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Location: UFOUpDatesList.Com > 2012 > Apr > Apr 25

Re: Ufology And Psychiatry - Summary

From: William Treurniet <wtreurniet.nul>
Date: Tue, 24 Apr 2012 17:49:14 -0400
Archived: Wed, 25 Apr 2012 05:31:14 -0400
Subject: Re: Ufology And Psychiatry - Summary


>From: Martin Shough<parcellular.nul>
>To:<post.nul>
>Date: Tue, 24 Apr 2012 17:12:36 +0100
>Subject: Re: Ufology And Psychiatry - Summary

>>From: Cathy Reason<Cathym.nul>
>>To: UFO UpDates - Toronto<post.nul>
>>Date: Mon, 23 Apr 2012 18:47:44 +0100
>>Subject: Re: Ufology And Psychiatry - Summary

><snip>

>>We have models for understanding how the brain identifies
>>targets from fields of heterogeneous distractors (sometimes
>>known as "visual clutter"). These models are built up of local
>>processing algorithms and it's possible to fool them by
>>presenting targets in a highly cluttered environment (one
>>involving a lot of heterogeneous distractors) or by cueing
>>attention to look in the wrong place, as you have described
>>here.  But as I mentioned in a previous post, these errors are
>>highly specific to the circumstances that create them.  There is
>>no need to imagine some generic cognitive homunculus creating
>>"models of reality" and thus no reason to regard these sorts of
>>errors as systemic. And systemic error is surely what
>>unreliability entails.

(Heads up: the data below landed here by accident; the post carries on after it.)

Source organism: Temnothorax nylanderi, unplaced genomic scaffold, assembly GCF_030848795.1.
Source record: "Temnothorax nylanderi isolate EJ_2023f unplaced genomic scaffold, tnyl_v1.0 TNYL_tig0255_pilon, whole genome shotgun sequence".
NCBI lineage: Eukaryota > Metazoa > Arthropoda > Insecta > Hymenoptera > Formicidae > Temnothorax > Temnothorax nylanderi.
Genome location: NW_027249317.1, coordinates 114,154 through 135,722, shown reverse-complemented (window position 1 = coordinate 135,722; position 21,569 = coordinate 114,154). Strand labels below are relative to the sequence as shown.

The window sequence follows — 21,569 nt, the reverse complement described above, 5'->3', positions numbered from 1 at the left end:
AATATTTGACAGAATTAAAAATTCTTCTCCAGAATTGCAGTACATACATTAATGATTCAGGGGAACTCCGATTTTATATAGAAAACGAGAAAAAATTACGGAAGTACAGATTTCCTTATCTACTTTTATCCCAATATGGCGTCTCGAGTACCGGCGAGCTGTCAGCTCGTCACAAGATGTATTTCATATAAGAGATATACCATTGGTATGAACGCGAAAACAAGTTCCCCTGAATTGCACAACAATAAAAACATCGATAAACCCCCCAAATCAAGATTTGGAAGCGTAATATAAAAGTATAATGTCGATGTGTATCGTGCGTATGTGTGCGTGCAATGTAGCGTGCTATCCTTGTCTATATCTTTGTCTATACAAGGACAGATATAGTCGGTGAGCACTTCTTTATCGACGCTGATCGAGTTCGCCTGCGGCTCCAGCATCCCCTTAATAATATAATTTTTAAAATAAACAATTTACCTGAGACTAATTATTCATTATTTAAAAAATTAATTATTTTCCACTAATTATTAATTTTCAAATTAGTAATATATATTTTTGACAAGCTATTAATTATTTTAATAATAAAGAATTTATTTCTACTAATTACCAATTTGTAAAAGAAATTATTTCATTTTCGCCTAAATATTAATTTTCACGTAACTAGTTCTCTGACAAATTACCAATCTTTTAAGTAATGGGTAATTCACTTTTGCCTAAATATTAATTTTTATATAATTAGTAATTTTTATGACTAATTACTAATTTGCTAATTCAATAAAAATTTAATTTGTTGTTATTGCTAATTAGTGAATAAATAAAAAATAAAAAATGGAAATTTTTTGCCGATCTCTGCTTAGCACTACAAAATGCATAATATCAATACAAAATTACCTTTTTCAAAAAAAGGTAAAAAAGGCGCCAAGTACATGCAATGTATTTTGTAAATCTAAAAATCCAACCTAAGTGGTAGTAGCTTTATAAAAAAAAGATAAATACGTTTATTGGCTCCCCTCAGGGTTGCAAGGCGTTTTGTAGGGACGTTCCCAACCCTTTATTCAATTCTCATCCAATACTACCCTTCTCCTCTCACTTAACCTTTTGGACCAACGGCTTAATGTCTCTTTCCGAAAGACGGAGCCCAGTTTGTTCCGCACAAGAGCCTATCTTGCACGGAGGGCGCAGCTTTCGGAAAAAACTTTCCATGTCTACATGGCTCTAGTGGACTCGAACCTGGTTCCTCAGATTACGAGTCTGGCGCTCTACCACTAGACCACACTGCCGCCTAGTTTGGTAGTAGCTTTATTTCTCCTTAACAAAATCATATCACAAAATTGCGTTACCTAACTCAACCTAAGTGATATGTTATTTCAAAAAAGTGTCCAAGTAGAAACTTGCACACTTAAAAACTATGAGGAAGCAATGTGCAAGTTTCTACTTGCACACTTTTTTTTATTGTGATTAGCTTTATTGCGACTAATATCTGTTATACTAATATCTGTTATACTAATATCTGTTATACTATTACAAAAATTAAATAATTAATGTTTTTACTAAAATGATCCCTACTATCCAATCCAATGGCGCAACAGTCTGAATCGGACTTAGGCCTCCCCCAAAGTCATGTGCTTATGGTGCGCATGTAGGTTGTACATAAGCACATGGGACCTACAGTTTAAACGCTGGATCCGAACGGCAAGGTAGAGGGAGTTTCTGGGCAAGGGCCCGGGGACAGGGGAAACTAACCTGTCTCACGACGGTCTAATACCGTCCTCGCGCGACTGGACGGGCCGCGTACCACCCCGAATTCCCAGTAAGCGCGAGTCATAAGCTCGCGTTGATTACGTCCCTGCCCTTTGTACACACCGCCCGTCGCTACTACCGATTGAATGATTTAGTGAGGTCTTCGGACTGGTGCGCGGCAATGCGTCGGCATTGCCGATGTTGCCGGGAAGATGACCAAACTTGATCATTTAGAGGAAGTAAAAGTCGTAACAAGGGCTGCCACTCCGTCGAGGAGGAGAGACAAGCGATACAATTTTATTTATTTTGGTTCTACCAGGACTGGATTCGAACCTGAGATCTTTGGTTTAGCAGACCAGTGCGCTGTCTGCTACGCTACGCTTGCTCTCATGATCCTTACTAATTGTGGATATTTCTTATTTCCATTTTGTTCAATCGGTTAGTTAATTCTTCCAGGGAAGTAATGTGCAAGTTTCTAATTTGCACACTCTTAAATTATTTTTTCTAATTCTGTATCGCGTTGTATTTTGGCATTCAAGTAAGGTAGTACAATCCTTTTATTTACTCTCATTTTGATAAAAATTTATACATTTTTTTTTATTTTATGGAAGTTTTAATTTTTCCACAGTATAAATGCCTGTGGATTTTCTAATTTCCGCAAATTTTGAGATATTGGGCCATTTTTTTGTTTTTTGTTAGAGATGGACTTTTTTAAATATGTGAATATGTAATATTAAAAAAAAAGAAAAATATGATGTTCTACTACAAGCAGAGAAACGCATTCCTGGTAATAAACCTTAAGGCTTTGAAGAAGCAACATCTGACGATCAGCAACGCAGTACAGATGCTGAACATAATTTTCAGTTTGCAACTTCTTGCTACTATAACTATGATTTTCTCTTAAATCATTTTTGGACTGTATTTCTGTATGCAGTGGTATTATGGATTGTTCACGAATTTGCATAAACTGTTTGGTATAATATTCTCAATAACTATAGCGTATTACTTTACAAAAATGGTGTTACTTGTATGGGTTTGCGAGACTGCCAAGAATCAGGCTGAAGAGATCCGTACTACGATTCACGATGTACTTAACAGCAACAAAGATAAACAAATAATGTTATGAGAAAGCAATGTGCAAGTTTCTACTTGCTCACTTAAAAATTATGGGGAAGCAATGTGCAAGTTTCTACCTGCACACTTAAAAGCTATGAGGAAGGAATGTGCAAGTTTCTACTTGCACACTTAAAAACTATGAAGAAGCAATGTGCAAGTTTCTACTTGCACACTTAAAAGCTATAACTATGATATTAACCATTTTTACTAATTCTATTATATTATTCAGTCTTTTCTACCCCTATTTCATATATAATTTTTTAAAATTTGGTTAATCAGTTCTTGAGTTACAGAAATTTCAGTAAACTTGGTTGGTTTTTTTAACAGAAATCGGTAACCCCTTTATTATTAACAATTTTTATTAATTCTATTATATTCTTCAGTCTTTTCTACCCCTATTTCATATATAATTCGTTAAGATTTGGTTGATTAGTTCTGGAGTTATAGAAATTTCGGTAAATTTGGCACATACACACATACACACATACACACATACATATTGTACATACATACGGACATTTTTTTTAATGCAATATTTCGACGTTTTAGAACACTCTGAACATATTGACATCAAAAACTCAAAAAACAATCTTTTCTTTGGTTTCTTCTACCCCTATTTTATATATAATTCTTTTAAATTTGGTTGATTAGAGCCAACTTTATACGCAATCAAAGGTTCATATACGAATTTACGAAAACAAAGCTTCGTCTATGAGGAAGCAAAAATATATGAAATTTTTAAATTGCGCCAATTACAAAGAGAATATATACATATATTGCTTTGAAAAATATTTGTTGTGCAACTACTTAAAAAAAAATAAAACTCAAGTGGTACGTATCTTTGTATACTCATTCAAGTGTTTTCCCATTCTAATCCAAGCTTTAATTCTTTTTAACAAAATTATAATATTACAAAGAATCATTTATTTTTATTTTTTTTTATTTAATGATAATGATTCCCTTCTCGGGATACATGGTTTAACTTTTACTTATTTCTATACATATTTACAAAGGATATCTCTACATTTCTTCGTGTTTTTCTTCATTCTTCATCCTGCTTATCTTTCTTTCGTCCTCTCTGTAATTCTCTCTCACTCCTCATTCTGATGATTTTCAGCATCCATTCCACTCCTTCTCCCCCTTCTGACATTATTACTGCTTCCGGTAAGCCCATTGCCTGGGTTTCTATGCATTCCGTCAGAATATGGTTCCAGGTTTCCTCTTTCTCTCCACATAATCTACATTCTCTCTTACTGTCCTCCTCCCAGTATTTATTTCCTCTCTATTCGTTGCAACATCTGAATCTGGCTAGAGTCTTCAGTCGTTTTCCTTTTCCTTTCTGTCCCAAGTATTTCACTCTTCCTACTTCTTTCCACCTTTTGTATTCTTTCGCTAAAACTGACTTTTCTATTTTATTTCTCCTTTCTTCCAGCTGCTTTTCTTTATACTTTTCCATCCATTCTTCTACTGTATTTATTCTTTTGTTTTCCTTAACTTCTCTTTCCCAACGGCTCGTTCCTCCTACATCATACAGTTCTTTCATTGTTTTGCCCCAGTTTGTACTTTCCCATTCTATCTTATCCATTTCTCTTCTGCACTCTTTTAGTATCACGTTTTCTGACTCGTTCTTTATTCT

>Hi Cathy

>>From the sidelines, I'm reminded of Kuhn's use of the Brunner&
>Postman card-viewing experiment to illustrate a sort of anomaly-
>blindness which he thought characteristic of "normal science"
>within the paradigm. I dare say this is passe in today's
>circles, and I'm not sure if he intended it to be more than an
>analogy; but I confess that it has always struck me as tempting
>to generalise it from the particular perceptual case not merely
>to epochs of human culture but to the human condition itself.

>If there are aspects of "the world" (meaning the entirety of
>_potential_ human experience) to which we have not (yet) been
>exposed (so as to acquire evolutionarily-adapted expectations in
>relation to them), what happens if and when we do encounter
>them? Could it be said that human expectation of a fundamentally
>surprise-free future (of "normal" experience in Kuhnian terms)
>amounts to a "systemic error" in relation to experience that
>exists beyond the horizon of what we could call the meta-
>paradigm of human being?

>And if so, what happens to us when we experience those radically
>ambiguous "red Ace of Spades" type events?

Taking the Stroop experiment as a guide (e.g., reading the word
'green' written in red), it should just slow you down in naming
the suit.

I expected, Martin, that you would have proposed a more radical
departure from normality. Suppose, instead, one encountered
something totally outside the reach of human experience but
still capable of stimulating the senses.

My guess would be that that's when the pareidolia phenomenon
would kick in. If the percept included any pattern whatsoever,
it is our nature to interpret it any way we can. Perhaps this
stab in the dark would be the reason for any "systemic error in
relation to experience that exists beyond the horizon".


William



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